The wells and couplings handle very hot streams of vapors, and their construction is a concern. Plastics, such as PVC, are generally not appropriate; hence, steel is typically used. Since the injection wells are both very hot and pressurized, couplings should be carefully designed and an appropriate sealant for the annulus should be chosen. Cement grouts used in conventional water well completion may not withstand the pressure, heat, and expansion/contraction of the well casing itself and could crack, causing the release of steam to the surface.
A characteristic of steam treatment in a source zone under saturated conditions that needs to be considered is override. Override occurs when there is a difference in density between two fluids, such as that between steam and ambient temperature water. The resulting interface tends to move the steam out and up, causing the top of the steam front to be considerably further from the injection well than the bottom. This situation can lead to untreated spots near the bottom of the injection well. Override cannot be completely eliminated, but it can be minimized within the constraints of the site hydrogeology by using high injection rates.
Pressure cycling of the steam injection generally is utilized as part of the system operation. Cycling is the process where, after breakthrough of steam at the extraction wells, the steam injection system is shut down while allowing the extraction process to continue. The loss of pressure thermodynamically destabilizes the system, forcing the temperature to drop to restore stability. The system loses heat by evaporation of residual moisture and the contaminants that are collected by the extraction wells. Davis (1998) and Davis et al. (2005) report on several studies where repeated cycling has resulted in increased contaminant concentrations in the extracted vapors.
Because of the sensitivity of steam flow to heterogeneous subsurface conditions, more site characterization efforts may be required than for other heating technologies. One type of steam delivery system combines steam injection with an in situ auger mixing system. In this application, steam is applied through specially designed augers while the soil is being mixed. The steam strips the volatile contaminants from the moving soil and brings them to the surface, where they are captured in a shroud or bell device and transported to a treatment system.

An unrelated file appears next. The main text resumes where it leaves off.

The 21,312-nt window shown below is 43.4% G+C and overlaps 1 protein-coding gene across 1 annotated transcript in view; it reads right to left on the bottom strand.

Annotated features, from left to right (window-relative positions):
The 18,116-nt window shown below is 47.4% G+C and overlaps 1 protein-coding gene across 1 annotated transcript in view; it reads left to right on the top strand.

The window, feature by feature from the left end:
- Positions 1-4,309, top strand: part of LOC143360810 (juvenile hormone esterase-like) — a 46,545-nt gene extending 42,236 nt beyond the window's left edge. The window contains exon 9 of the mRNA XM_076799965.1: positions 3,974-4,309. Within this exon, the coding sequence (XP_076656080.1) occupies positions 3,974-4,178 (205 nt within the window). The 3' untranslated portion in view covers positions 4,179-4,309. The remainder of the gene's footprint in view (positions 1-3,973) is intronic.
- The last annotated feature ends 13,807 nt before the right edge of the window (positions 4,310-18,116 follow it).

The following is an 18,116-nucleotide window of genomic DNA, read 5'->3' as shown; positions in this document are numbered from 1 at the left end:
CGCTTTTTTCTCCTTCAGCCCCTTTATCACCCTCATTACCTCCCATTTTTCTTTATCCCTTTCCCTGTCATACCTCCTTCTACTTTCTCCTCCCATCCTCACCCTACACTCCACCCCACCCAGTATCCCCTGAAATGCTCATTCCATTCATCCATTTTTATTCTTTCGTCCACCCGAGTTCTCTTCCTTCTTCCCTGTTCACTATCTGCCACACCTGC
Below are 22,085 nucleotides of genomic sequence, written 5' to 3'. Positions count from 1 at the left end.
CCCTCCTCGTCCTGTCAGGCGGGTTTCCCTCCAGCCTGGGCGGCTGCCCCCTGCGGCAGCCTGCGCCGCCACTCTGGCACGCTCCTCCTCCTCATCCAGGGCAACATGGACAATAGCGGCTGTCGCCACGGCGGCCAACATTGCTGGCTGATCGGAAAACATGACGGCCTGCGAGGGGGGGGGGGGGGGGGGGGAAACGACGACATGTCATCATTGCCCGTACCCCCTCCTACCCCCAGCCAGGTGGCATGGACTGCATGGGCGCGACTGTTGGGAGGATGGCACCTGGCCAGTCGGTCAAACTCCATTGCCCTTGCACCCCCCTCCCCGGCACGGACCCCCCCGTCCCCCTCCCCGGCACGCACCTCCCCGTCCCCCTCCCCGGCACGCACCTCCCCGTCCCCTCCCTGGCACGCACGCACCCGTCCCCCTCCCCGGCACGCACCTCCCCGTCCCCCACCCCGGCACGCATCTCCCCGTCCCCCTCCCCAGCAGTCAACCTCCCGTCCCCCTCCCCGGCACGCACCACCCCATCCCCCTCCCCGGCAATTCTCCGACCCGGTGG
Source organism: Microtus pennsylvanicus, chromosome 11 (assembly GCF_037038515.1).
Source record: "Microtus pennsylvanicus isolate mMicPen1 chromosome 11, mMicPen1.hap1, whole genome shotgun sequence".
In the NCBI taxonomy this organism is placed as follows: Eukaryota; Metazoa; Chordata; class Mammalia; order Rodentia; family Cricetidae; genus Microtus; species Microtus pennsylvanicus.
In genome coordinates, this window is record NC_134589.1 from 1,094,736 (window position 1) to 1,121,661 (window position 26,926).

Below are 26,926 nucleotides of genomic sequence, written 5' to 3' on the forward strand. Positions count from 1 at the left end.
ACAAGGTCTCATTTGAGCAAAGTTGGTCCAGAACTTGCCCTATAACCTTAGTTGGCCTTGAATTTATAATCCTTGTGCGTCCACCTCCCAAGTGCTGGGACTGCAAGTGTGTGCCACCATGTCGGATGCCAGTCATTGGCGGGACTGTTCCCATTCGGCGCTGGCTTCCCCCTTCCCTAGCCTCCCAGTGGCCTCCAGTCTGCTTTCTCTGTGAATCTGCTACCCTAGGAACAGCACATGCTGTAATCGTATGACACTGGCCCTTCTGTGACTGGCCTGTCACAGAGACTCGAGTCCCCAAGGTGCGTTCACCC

Cost data for steam injection and extraction are limited. U.S. DOE (2000) reported cleanup at approximately $39 per cubic yard, but their system also employed electrical heating. The technology is mature and well established; however, few vendors use it for environmental remediation.
This discussion is taken from Engineering Forum Issue Paper: In Situ Treatment Technologies for Contaminated Soil, EPA 542-F-06-013, 2006.
In-Situ Delivery of Heat by Thermal Conduction and Steam Injection for Improved DNAPL Remediation
R. Baker and G. Heron.
Proceedings of the 4th International Conf. on Remediation of Chlorinated and Recalcitrant Compounds, Monterey, CA, May 24-27, 2004. Battelle, Columbus, OH.
Presents an overview of how in situ thermal conductance works and how steam can be used to improve its performance particularly in the saturated zone.
This document is not meant to provide detailed information that would allow the design of a steam injection remediation project, but rather provides design considerations to familiarize remediation workers with what is involved in the design process.
Full-Scale Removal of DNAPL Constituents Using Steam-Enhanced Extraction and Electrical Resistance Heating
G. Heron, S. Carroll, and S. Nielsen.
Ground Water Monitoring & Remediation, Vol 25 No 4, p 97-107, 2005
Discusses the full-scale remediation of Area A of the Northeast Site at the Young-Rainey STAR Center, Largo, FL. The site was contaminated with TCE, cis-1,2-DCE, methylene chloride, toluene, and petroleum hydrocarbons. The hydrogeology consists of a fine-grained sand aquifer underlain by Hawthorne clay at 30 ft depth. The upper 5 ft of this clay formed part of the remediation volume, as DNAPL was present in this layer. Steam-enhanced extraction and electrical resistance heating were used to remediate the site.
A Theoretical Model of Air and Steam Co-Injection to Prevent the Downward Migration of DNAPLs During Steam-Enhanced Extraction
S. Kaslusky and K.S. Udell.
Journal of Contaminant Hydrology, Vol 55, p 213-232, 2002
Removal of NAPLs From the Unsaturated Zone Using Steam: Prevention of Downward Migration by Injecting Mixtures of Steam and Air
R. Schmidt, J. Gudbjerg, T.O. Sonnenborg, and K.H. Jensen.
Journal of Contaminant Hydrology, Vol 55, p 233-260, 2002